KC: Wages generally held steady even with expanded hiring, and more firms planned to increase selling prices, especially in industries where input prices have surged. Of the companies that added staff, most were not offering higher salaries to attract applicants. With the exception of highly competitive or specialized positions, wage pressures were expected to remain contained. Many District manufacturers reported another jump in raw materials prices, and some companies had already raised finished goods prices with more firms planning to do so in the coming months. Several construction suppliers and transportation companies reported fuel and delivery surcharges were common, and higher input costs were often being passed through to customer prices. Some restaurants increased menu prices in reaction to higher food costs, and some hotels raised room rates. District retailers also expected an uptick in selling prices with stronger consumer demand.
Dallas: Price pressures continued to build since the last report. Many responding firms said high fuel prices were causing their input costs to rise, and contacts in the lumber and transportation services industries increased selling prices in response. Some manufacturers noted steel prices had risen, and most construction respondents said metal and petroleum based products, such as rebar, copper and asphalt had increased in price. In the service sector, airline fares were up significantly due to increases in the price of jet fuel. Legal contacts noted slight increases in billing rates, and retailers continued to report upticks in food prices.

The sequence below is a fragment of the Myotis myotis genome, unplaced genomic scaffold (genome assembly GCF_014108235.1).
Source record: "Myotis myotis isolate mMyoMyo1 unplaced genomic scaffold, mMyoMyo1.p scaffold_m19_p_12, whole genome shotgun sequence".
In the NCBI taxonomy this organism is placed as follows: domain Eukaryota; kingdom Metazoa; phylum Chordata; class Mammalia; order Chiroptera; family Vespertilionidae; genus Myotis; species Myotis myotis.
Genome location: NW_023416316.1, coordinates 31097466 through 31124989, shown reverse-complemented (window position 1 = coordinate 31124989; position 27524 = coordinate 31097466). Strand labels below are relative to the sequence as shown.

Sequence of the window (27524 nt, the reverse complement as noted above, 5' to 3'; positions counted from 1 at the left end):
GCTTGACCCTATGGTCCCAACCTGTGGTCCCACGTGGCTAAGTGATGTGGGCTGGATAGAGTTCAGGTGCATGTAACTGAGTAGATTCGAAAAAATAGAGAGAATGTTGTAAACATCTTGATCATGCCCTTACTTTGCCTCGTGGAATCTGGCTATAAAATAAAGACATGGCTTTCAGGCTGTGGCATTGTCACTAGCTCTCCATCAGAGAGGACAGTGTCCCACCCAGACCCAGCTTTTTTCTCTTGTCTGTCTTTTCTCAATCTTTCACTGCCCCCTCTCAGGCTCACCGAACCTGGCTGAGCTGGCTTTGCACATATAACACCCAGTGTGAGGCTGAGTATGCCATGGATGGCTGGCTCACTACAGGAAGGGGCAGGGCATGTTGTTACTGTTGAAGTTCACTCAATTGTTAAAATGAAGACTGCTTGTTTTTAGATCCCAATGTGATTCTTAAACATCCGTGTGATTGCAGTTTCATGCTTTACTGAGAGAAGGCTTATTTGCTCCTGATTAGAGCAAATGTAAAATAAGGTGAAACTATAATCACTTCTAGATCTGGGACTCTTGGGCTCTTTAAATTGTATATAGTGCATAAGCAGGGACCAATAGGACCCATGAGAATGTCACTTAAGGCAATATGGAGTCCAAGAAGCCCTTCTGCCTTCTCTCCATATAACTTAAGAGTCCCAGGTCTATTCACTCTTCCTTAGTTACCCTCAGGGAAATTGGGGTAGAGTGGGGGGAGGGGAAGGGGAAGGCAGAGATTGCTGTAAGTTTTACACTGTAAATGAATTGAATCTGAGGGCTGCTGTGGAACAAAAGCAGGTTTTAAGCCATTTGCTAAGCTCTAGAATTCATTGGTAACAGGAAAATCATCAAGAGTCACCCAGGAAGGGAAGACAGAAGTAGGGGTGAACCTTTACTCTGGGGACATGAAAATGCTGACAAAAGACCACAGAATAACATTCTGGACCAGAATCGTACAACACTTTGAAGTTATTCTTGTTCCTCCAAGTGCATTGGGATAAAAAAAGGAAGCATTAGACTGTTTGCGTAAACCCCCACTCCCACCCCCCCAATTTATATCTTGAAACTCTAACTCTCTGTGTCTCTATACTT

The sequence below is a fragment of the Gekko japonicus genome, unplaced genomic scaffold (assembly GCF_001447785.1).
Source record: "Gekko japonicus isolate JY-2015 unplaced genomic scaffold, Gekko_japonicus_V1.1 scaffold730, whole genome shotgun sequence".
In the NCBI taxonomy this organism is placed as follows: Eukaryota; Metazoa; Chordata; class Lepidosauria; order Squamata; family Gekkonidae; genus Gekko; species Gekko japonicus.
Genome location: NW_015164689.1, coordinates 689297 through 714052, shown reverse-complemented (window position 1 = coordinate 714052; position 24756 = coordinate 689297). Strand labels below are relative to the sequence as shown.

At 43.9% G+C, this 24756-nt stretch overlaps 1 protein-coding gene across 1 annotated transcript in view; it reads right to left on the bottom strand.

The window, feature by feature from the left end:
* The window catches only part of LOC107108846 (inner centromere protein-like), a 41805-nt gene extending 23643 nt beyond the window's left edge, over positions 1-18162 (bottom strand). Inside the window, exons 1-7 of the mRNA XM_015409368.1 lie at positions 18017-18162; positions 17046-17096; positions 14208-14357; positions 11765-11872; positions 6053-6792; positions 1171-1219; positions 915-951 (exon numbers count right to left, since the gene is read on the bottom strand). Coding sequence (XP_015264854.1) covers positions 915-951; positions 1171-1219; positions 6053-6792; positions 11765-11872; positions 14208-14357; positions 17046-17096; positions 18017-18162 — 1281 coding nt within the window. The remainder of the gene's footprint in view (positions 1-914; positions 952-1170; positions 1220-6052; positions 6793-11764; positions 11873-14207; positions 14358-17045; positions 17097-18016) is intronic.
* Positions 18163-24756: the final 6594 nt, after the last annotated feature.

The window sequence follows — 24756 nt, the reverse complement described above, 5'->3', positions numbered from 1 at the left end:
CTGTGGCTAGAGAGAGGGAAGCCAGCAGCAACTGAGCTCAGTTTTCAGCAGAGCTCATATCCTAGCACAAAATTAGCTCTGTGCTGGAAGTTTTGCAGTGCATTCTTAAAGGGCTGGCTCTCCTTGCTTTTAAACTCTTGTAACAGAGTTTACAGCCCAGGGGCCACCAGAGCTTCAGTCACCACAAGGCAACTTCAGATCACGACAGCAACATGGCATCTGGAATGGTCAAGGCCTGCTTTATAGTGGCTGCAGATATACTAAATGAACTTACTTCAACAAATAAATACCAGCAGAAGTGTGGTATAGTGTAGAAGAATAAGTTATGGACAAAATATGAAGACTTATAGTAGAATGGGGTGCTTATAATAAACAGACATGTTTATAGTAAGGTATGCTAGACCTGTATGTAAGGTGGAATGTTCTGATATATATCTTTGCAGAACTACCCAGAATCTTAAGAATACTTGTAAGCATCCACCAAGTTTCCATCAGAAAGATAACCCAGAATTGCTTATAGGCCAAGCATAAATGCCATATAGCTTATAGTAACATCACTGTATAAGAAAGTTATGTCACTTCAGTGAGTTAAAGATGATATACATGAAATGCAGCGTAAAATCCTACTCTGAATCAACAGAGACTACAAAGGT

The price of crude oil rose from $85 per barrel in mid-February to over $100 per barrel in late March. Natural gas prices receded early in the reporting period as cold weather subsided, but strengthened again to over $4 per Mcf at the end of March, due to geopolitical uncertainties and rising crude oil prices. Prices for most petrochemical products increased since the last report, according to respondents.
Frisco: Price inflation for final goods and services was modest during the reporting period. Although prices remained elevated for an assortment of raw materials and commodities and rose further for some, such as oil, the pass-through to final prices was quite limited, with the noteworthy exceptions of food and gasoline. For most other retail goods and services, prices continued to be held down by subdued demand and vigorous competition.